To begin with, there is what is known as the Pragnanz Principle. First described by Dr. Max Wertheimer. The Pragnanz principle implies that the human mind is compelled to create order out of chaos. As Richard Zakia describes it: “[Humans…organize [their] world so [as to] cope with it. [Humans search for stability, meaning, balance, and security…]” (Zakia 63). The law of Pragnanz can be formulated like this: ‘Psychological organization will always be as good as the prevailing condition allow.’ (Zakia 62). Thus what is seen in an image depends not only on the viewer’s own personality and cultural context, but more importantly, it is greater defined by the “prevailing conditions” present. Therefore, what the viewer will perceive emotionally and intellectually can be directed by the image maker through the inclusion or exclusion of visual elements within the composition these being the “prevailing conditions”. The Pragnanz Principle ought to be thought of as the stimulus for the subsequent visual constructs to be mentioned.

Next there is the Zeigarnik Effect, first described by Russian psychologist Bluma Zerigarnik in 1927. It stipulates that: Tasks interrupted before completion tend to be remembered by the viewer. Visual tension in an image, such as ambiguity, illusion, confusion, or an unexpected situation all help to create the perception of a task interrupted before completion. The Pragnanz and Zeirgarnik principles are best thought of as foundational elements for the remaining issues to be discussed, the Gestalt Laws and opposing colors.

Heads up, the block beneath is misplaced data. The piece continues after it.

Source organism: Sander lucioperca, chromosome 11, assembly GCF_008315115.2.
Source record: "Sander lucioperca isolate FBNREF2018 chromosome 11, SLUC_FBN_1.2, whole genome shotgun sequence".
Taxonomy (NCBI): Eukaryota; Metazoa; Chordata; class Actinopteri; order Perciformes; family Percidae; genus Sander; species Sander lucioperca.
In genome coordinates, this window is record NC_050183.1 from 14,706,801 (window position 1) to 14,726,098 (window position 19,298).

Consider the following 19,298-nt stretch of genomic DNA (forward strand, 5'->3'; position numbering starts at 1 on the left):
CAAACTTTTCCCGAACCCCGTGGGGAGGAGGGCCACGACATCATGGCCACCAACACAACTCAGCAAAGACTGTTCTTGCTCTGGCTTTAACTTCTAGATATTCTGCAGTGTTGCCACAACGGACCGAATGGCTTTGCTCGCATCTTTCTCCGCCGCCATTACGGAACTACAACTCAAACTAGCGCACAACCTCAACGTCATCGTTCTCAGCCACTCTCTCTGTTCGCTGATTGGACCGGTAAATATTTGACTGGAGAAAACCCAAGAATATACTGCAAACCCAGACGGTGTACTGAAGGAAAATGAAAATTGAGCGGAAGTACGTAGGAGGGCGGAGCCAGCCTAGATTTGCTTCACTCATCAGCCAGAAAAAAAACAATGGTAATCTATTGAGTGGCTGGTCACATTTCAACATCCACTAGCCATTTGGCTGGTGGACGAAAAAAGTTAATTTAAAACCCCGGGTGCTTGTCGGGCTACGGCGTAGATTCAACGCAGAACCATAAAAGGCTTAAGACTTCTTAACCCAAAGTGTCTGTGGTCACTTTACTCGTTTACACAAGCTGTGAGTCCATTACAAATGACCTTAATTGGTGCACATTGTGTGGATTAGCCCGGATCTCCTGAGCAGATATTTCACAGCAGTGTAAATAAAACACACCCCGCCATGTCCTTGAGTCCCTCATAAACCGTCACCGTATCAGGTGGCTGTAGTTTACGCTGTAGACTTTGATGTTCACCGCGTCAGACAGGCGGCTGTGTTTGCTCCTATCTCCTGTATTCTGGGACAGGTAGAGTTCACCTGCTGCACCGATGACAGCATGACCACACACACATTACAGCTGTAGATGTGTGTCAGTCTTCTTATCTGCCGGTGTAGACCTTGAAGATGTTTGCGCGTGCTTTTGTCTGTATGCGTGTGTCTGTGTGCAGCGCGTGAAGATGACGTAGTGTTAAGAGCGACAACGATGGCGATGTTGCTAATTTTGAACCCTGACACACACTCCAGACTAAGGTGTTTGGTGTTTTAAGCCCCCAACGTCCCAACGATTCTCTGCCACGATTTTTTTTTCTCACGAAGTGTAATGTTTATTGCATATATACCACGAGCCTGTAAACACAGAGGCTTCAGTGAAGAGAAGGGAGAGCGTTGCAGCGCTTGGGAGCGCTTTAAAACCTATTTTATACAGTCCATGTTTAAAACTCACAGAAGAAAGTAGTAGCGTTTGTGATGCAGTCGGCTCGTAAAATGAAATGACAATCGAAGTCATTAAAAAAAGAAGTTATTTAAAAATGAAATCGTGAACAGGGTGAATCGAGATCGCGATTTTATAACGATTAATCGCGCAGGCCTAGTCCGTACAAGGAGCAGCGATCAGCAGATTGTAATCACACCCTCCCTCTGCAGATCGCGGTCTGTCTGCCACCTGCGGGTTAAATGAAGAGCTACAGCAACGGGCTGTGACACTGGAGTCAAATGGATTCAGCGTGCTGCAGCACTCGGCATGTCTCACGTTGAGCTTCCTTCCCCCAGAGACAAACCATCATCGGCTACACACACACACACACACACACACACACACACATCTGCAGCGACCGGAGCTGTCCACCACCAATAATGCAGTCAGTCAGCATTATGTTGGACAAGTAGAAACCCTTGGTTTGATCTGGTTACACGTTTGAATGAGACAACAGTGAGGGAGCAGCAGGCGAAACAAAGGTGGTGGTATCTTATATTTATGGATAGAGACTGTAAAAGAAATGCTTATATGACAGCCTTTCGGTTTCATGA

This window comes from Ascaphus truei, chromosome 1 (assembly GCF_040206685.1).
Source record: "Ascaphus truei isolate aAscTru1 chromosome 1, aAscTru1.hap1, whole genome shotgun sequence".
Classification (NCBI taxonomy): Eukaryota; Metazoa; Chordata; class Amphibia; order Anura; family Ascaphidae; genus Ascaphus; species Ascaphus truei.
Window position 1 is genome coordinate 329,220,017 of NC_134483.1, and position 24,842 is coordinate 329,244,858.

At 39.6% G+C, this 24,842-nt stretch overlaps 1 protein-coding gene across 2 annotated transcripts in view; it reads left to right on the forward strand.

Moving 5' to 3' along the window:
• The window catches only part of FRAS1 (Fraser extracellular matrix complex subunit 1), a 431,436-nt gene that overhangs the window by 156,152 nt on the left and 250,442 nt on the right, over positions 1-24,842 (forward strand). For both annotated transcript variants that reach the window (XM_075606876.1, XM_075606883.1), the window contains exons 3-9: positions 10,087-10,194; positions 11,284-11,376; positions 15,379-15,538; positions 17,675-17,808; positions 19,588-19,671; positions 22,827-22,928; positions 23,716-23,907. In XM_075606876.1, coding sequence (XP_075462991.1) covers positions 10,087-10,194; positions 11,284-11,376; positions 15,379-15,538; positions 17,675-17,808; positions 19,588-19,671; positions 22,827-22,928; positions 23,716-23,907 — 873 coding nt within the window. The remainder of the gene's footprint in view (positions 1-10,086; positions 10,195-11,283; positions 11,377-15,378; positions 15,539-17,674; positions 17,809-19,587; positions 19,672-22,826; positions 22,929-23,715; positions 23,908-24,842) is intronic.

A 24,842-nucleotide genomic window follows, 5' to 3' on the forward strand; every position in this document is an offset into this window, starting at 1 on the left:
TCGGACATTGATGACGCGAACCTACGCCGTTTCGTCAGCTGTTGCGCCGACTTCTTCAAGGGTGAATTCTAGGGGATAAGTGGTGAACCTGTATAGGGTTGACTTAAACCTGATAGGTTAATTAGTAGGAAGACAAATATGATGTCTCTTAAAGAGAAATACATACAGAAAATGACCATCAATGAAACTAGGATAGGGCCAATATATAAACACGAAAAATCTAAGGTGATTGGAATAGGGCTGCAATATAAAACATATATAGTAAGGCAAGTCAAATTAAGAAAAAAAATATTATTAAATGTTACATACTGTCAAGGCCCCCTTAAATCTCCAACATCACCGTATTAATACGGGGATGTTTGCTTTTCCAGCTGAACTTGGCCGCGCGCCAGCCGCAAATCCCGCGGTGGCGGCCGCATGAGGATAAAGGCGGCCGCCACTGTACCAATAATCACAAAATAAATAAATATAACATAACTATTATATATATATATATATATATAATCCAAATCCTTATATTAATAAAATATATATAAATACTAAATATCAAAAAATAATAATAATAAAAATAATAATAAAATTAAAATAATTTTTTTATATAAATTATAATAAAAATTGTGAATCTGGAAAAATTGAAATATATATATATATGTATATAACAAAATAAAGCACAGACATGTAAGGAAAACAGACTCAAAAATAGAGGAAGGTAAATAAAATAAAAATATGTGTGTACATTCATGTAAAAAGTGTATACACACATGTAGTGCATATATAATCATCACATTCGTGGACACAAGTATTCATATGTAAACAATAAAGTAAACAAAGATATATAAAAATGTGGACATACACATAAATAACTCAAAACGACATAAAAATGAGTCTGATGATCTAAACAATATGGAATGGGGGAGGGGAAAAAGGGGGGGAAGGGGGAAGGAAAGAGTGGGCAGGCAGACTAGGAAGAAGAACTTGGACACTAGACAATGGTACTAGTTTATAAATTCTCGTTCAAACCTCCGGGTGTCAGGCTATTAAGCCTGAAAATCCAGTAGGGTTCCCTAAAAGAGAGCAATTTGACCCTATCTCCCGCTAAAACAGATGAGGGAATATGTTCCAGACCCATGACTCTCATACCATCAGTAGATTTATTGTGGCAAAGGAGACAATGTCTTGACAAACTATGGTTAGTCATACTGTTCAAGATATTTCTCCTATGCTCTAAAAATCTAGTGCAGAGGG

Discovered by Dr. Max Wertheimer in 1927, the Gestalt Principle is concerned with how the human mind perceives images. The Gestalt Principle stipulates that the: “way in which an object is perceived is determined by the [visual] field in which it is [seen]” (Zakia 28). The Gestalt Principle is divided into four considerations. Proximity: proximal visual objects tend to be viewed as parts to one whole by the viewer. Similarity: visual elements with similar shapes form a pattern as parts to one whole. Continuity/ symmetry:  symmetry influences depth perception, thus, the more symmetrical visual components within an image are, the more two-dimensional the image will appear. Closure:  when parts of a visual component are missing, the viewer is compelled to fill in the visual gap to see the object as parts to one larger whole. Placement of opposing colors in proximity to each other is another method that I try to incorporate into my photography whenever the situation lends itself given that placement of opposing colors in proximity to each other tends to create more visually dynamic images.

Reference Cited:

Rolando, Angelo (01-27-2005).The Aesthetics of Nature: Visual Perceptional Constructions of the Natural Environment. My Unpublished Term Paper, University of Alaska Fairbanks.

Zakia, Richard D. Perception and Imaging. Woburn, Ma.: Butterworth-Heinemen. 2002

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All images © Angelo Rolando. All images appearing on this web site are the property of Angelo Rolando and are protected by United States and international copyright laws. No image may be used in any form without the written permission of their creator, Angelo Rolando, along with payment of required usage fees to said person.